Above picture:  A Wandering Albatross broods its downy chick in the Goney Plain long-term monitoring colony on Marion Island; photograph by Michelle Risi

Back in the early 1980s, along with the help of colleagues, I set up three long-term monitoring colonies for Wandering Albatrosses Diomedea exulans on Marion Island’s east coast (click here).  The three areas are named after local geographical features as Goney Plain, Sealer’s Beach and Macaroni Bay.  Every year since then, annual teams of researchers have visited the colonies year-round, collecting breeding data.  At roughly weekly (in summer) to monthly (in winter) visits, occupied nests are staked and GPS-recorded at the beginning of each breeding season.  Attending adults are checked for metal and colour bands (and unmarked birds are banded).  The presence of eggs is noted, and hatching chicks recorded and followed through to failure or fledging, allowing for the calculation of breeding success.  Large chicks are metal banded before they leave the island to establish a population of birds of known age.  In recent years, such regular checks have revealed the worrying attacks made by introduced House Mice on Wanderer chicks, giving impetus to the Mouse-Free Marion Project.

Lucy Smyth checks a staked nest on Goney Plain; photograph by Michelle Risi

MFM News has recently received a suite of photos taken by one of the 2023/24 ‘birders’, the experienced Michelle Risi, on a day trip she and 2022/23 ‘birder’ Lucy Smyth made to check occupied Wanderer nests in two of the study colonies, Goney Plain and Sealer’s Beach, situated to the north of the meteorological station.  Michelle arrived on the island last month for a 13-month stay with the annual relief voyage, which later this month will bring Lucy back to Cape Town after her year-long sojourn.  Working together during the three-week relief period ensures study protocols are faithfully passed from one overwintering team member to the next, thus avoiding errors creeping into a decades-long data set.  During the recent check, 107 chicks were present on Goney Plain and 88 in the Sealer’s Beach colony.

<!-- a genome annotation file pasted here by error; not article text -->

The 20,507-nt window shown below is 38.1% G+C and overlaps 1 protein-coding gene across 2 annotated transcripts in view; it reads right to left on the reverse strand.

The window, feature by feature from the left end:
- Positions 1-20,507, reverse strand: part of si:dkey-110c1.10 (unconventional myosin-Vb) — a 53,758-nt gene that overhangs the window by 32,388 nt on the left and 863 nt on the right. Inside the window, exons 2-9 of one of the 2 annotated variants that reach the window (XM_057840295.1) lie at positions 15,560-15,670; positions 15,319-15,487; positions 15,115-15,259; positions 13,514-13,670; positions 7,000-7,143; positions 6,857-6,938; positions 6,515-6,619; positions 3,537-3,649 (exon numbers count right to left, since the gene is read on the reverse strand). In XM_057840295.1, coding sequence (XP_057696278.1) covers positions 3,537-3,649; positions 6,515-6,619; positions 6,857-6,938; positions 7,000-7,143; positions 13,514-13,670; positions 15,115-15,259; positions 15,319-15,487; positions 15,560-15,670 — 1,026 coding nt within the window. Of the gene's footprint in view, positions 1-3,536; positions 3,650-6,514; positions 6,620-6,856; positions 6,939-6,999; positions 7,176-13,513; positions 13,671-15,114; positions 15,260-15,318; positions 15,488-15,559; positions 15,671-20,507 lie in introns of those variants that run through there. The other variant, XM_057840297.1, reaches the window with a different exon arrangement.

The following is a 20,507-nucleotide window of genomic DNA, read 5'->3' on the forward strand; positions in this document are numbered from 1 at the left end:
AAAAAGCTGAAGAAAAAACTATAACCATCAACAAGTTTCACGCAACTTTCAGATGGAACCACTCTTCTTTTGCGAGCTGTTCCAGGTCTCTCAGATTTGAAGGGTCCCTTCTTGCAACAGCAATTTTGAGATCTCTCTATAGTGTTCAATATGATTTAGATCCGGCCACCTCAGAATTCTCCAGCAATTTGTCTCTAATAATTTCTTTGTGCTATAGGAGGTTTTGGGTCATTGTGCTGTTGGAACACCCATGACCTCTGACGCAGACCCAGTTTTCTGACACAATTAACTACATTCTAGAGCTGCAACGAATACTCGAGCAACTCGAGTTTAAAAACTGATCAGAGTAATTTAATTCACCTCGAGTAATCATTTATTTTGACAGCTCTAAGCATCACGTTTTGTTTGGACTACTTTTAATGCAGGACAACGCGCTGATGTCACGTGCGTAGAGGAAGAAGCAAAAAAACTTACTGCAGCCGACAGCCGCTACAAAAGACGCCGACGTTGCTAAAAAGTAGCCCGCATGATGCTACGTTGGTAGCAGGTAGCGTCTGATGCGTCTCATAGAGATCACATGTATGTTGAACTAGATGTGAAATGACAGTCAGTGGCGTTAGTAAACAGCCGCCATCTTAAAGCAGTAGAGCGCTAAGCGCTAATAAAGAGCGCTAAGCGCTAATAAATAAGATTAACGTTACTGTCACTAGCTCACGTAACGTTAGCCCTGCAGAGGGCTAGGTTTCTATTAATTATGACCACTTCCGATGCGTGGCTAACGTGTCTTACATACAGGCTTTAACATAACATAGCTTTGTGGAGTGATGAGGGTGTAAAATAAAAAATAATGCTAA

Michelle Risi’s photographs will give an idea of the sheer grandeur of the island on a good-weather day and the iconic nature of one of the world’s largest flying birds.  They should also help explain why the Mouse-Free Marion Project team is so determined to help conserve the island and its majestic albatrosses.

This chick on Goney Plain’s nest No. 114 is getting a little too big to be brooded and will soon be left unattended; photograph by Michelle Risi


By April, chicks may be guarded by parents sitting next to the nest and not continuously brooded, as they become able to thermoregulate on their own; photograph by Michelle Risi

This Wanderer chick in the Sealer’s Beach study colony is old enough to be left on its own so both adults can be at sea foraging for its meals; at this stage it is at risk from attacks by mice. Photograph by Michelle Risi

Lucy Smyth (left) and Michelle Risi pause while heading back at the end of the day for a ‘selfie’ on Skua Ridge. They are carrying nest markers removed from failed nests. Made from lengths of plastic electric conduit piping with large plastic flags fixed with cable ties, they are durable, non-polluting, and most importantly light! Photograph by Michelle Risi

Over the years, information collected in the three study colonies has resulted in several MSc and PhD degrees being awarded to deserving researchers, adding to the body of knowledge for the species.  The use of cameras at night has also shown the continuing attacks by House Mice on Wanderer chicks (click here and here).

Three non-breeders, likely young birds, display in what is known as a ‘gam’ within a study colony; photograph by Michelle Risi


Research on Wandering Albatrosses on Marion Island is currently co-directed by Maëlle Connan (Marine Apex Predator Research Unit, Nelson Mandela University) and Peter Ryan (FitzPatrick Institute of African Ornithology, University of Cape Town).


After a long but productive day, Lucy Smyth, with albatross crook in hand and a backpack loaded with marker poles, heads back to the meteorological station visible in the distance above Transvaal Cove; photograph by Michelle Risi


With thanks to Michelle Risi.

John Cooper, News Correspondent, Mouse-Free Marion Project, 09 May 2023



The Mouse-Free Marion Project is a registered non-profit company (No. 2020/922433/08) in South Africa, established to eradicate the invasive albatross-killing mice on Marion Island in the Southern Ocean.  The project was initiated by BirdLife South Africa and the South African Department of Forestry, Fisheries and the Environment.  Upon successful completion, the project will restore the critical breeding habitat of over two million seabirds, many globally threatened, and improve the island’s resilience to a warming climate.  For more information or to support the project please visit mousefreemarion.org.